Article Title



V. Harness, A. Galloway, E. Gahn, M.J. Laye

The College of Idaho, Caldwell, ID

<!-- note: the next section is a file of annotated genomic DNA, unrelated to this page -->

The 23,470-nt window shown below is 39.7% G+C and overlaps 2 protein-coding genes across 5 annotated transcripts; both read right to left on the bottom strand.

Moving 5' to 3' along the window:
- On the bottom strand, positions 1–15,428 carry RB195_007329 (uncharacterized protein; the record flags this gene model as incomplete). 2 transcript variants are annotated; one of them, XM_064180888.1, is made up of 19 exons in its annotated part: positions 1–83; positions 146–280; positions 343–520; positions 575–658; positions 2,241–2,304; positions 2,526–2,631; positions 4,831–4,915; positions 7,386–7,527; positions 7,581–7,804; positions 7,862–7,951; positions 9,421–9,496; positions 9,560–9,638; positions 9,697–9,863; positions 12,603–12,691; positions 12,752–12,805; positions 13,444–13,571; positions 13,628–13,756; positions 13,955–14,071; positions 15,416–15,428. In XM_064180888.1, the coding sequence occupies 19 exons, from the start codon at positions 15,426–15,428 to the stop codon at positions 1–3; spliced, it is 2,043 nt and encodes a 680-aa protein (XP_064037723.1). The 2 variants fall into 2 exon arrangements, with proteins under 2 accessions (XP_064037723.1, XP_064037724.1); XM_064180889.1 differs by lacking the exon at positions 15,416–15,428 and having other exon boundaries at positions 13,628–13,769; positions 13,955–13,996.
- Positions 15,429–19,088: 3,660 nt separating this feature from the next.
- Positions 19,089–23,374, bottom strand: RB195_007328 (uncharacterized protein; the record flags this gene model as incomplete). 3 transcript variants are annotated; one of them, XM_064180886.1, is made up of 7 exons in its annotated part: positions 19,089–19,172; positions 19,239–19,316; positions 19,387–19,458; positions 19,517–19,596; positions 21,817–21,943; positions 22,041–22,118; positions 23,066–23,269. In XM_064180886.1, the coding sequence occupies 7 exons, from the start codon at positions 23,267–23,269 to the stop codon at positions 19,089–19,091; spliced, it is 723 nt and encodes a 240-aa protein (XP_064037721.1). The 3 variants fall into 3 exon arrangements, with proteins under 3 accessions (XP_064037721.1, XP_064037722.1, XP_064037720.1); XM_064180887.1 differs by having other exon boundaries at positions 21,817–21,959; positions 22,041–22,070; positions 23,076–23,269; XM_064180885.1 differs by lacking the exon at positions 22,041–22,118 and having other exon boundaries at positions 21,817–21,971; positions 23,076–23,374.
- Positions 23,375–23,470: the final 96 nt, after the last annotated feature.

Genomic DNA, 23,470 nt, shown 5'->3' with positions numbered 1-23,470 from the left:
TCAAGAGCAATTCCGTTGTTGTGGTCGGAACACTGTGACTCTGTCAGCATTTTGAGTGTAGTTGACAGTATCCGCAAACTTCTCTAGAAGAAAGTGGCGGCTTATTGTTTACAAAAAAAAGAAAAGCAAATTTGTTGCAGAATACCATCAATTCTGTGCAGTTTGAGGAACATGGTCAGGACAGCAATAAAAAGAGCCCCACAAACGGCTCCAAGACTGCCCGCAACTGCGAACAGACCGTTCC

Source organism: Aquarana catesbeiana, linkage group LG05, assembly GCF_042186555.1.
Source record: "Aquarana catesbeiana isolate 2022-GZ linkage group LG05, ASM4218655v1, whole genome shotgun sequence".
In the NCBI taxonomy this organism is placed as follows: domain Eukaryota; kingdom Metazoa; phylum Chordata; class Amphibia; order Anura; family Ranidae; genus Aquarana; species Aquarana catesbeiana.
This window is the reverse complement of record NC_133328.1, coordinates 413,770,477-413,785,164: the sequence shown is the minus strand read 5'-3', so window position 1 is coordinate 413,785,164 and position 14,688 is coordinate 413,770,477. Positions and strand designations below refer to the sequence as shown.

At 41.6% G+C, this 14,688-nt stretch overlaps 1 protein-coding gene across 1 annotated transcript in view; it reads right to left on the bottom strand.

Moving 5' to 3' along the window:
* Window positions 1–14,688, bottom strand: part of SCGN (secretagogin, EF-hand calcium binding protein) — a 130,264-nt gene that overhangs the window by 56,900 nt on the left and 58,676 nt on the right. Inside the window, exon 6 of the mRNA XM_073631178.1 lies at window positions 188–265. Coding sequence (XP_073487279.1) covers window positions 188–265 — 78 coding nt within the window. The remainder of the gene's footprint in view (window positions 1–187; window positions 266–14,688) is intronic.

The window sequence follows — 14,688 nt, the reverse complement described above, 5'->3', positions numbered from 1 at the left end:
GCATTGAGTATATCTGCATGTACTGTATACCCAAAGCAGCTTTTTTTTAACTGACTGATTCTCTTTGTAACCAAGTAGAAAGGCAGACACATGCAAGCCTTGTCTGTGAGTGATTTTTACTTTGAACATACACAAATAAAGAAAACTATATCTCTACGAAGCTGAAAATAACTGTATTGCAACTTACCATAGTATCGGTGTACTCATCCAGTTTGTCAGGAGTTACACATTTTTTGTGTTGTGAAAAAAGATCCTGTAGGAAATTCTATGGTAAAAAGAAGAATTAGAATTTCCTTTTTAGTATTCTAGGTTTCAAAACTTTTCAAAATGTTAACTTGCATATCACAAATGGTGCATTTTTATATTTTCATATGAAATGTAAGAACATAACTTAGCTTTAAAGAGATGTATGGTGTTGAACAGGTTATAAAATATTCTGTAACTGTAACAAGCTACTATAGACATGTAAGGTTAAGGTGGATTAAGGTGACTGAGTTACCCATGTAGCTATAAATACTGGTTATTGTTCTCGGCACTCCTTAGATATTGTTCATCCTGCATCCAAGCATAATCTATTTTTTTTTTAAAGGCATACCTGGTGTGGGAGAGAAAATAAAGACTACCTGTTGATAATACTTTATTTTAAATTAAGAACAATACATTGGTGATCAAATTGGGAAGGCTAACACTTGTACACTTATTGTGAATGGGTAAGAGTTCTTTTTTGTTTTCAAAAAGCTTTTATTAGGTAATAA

PURPOSE: Multiple types of cognitive demanding tasks are capable of causing physical fatigue, including inhibitory control which is tested via a Stroop test. We sought to how cognitive performance changed during a 30-minute Stroop test before and after using an intervention with a brain training app. METHODS: Twenty-one college aged subjects participated were randomly placed in either the brain training group (BT) or the reaction time training group (RT). Testing consisted of 900 trials of a Stroop test, which lasted 30 minutes. The training intervention consisted of a three-week period where participants used brain-training cellphone apps, Brain Trainer and Color, for the BT group and Reaction Time for the RT group for a minimum of twenty minutes per day during the weekdays. Changes in 30 minutes Stroop test performance was compared in the BT and RT groups prior to and following the 3 weeks of training with a significance of p <0.05. RESULTS: Contrary to our hypothesis that 30 minutes of Stroop test would be mentally fatiguing we found that during the first Stroop test only the first 5 minute segments was significantly different, slower, from the overall average (871msec, ± 177msec and 815msec ± 100msec from 0 - 5 versus 805msec, ± 177msec and 786msec, ± 88msec for entire 30-minute average for BT and RT respectively; p< 0.05). Sub-analysis of incongruent and congruent trials had similar findings. 3-weeks of app based training improved overall performance in both the BT (805msec, ± 177msec to 727msec, ± 189msec; p<0.05) and RT (786msec, ± 88msec versus 696msec, ± 107msec; p<0.05). Sub-analysis of incongruent and congruent trials had similar findings. No statistically significant change in percent correct occurred. Lack of changes were present despite frequent complaints of mental fatigue by subjects. CONCLUSION: Results from our study suggest that cognitive performance during a 30-minute Stroop test does not change and is not improved to a greater degree using a brain training specific app versus a simple reaction time app. Future studies should identify how long of a Stroop test is necessary for a decline off in objective cognitive performance and whether a decline in cognitive performance is even necessary for a decline in physical performance typically seen following cognitively demanding tasks.

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